In other words: a generalist human resources provider is not your preferred partner for strategic business advice or strategy consulting.

2. Specialists that provide human resources

Examples include: Conversion talents, House of sales

Specialist human resources firms understand marketing and sales and know what to look for in candidates to meet your needs.

Benefits

  • These recruiters are highly specialised companies that headhunt interim managers in a specific business domain.
  • Their network is highly segmented, which could be a major advantage in some industries, for example headhunting C-level IT managers.

Disadvantages

These firms don’t necessarily have the mindset to consider your business needs outside of recruiting. Depending on your needs, this could be a major downside.

3. Generalists that provide consulting solutions

Examples include Deloitte, Bain & Company, McKinsey & Company

Generalist consulting firms offer a fresh perspective on your business challenges and provide strategy and management consulting services.

Benefits

  • These companies are an excellent solution if you want to bring in outside advice on a temporary basis.
  • They will provide fresh insights in an objective way.

Disadvantages

  • These firms don’t provide the human resources need to implement strategies, so you need to follow up on strategic advice yourself.

This could lead to problems if you bring in new resources to execute the strategy, especially where opinions differ on the strategy.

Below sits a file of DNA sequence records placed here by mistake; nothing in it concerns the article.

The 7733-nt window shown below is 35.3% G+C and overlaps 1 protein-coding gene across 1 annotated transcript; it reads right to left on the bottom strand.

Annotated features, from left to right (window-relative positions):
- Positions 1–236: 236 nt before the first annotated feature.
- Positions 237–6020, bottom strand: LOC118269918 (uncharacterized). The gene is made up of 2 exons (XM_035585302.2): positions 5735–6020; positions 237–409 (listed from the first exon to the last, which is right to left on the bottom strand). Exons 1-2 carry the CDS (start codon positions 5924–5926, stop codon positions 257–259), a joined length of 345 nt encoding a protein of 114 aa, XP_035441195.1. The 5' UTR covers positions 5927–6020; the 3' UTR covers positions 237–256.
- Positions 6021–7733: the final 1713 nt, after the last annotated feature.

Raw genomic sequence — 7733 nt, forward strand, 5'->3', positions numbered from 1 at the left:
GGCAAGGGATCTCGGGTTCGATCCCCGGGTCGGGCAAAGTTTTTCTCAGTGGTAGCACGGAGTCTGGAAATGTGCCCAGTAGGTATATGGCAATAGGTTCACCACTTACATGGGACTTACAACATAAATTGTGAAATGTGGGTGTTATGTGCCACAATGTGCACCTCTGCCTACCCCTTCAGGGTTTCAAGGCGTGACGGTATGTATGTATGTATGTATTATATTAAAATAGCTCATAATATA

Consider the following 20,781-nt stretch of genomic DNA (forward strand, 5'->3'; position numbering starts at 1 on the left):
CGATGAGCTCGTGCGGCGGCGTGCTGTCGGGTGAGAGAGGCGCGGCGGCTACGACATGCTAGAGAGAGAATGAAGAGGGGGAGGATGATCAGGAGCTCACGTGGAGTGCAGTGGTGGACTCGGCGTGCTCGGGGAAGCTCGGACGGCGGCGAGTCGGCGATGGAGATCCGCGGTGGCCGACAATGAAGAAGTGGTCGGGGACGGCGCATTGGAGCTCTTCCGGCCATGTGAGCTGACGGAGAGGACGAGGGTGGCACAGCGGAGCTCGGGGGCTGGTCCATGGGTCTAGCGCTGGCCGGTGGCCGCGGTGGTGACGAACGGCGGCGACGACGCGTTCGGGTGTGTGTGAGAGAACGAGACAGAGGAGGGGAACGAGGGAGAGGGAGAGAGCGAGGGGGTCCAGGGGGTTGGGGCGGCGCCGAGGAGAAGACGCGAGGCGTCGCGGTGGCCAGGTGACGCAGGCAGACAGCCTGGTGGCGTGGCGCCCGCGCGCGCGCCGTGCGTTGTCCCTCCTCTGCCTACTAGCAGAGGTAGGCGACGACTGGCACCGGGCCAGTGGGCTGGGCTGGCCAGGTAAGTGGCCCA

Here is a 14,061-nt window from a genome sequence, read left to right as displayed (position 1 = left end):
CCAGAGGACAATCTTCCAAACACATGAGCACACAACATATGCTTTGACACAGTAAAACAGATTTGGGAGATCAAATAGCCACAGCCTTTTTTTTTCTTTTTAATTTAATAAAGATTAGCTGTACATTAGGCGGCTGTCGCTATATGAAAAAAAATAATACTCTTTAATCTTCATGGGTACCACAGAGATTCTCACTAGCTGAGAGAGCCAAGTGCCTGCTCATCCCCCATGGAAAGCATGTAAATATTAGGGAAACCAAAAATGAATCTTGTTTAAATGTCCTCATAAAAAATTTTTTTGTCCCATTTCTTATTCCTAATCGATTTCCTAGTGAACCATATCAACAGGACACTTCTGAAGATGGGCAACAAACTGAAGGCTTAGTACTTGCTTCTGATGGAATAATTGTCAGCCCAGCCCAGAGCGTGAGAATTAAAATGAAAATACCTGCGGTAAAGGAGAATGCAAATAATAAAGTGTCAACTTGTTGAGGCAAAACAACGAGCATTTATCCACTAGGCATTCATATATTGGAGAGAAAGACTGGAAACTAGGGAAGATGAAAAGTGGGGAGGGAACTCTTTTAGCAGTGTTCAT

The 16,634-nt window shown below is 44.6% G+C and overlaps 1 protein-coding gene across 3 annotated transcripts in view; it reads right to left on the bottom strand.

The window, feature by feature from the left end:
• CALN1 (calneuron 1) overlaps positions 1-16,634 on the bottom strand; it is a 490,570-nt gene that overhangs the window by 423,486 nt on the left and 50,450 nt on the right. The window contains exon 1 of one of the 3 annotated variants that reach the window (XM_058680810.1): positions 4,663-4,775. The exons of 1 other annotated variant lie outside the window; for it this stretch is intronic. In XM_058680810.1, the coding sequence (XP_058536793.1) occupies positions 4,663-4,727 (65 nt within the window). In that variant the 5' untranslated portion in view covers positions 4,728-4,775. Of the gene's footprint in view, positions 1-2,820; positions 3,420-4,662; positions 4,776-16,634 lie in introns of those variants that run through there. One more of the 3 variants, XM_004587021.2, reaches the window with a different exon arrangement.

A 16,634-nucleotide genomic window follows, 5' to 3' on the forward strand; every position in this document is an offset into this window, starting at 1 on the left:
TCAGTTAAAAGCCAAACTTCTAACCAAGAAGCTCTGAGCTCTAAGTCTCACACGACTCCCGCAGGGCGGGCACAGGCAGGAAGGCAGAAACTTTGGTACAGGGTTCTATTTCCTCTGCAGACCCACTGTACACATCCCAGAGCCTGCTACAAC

4. Specialists that provide strategic consulting with the interim management capabilities to support it

Example: 4P square

Sometimes companies need an interim manager to temporarily fill a position, e.g. because a key employee goes on maternity leave, or because the workload in a team is increasing unexpectedly.

But often it’s less straightforward than this. Companies may be struggling with more far-reaching business challenges, rather than just with staffing shortages. For challenges like, “How do I make my business decisions more data-driven?”, it’s not just an interim manager that you need, but also a strategic consultant.

Firms specialised in strategic consulting as well as interim management offer the best of both worlds – they excel at both , but their real strength lies in the combination of the two.

Benefits

  • You get immediate access to the right network. This level of segmentation significantly increases the chance of finding your ideal interim manager or strategic consultant fast.
  • They understand your business needs. For example, you want to make your marketing efforts more data-driven but are not sure where to begin. In this case, the firm can first provide you with an expert consultant to help you develop the right strategy, and then find you the best interim manager to start implementing it.
  • Working with the same company for your strategy and interim solutions ensures successful alignment between strategy and operations. And if you don’t need strategic consulting, you can simply focus on interim management recruitment.

Disadvantages

  • Working with a specialist has its downsides too. Notably the inability to provide consulting and interim management across departments. These firms may have well-defined boundaries of operations, whereas business problems often cross these boundaries.
“Firms specialised in strategic consulting as well as interim management offer the best of both worlds.”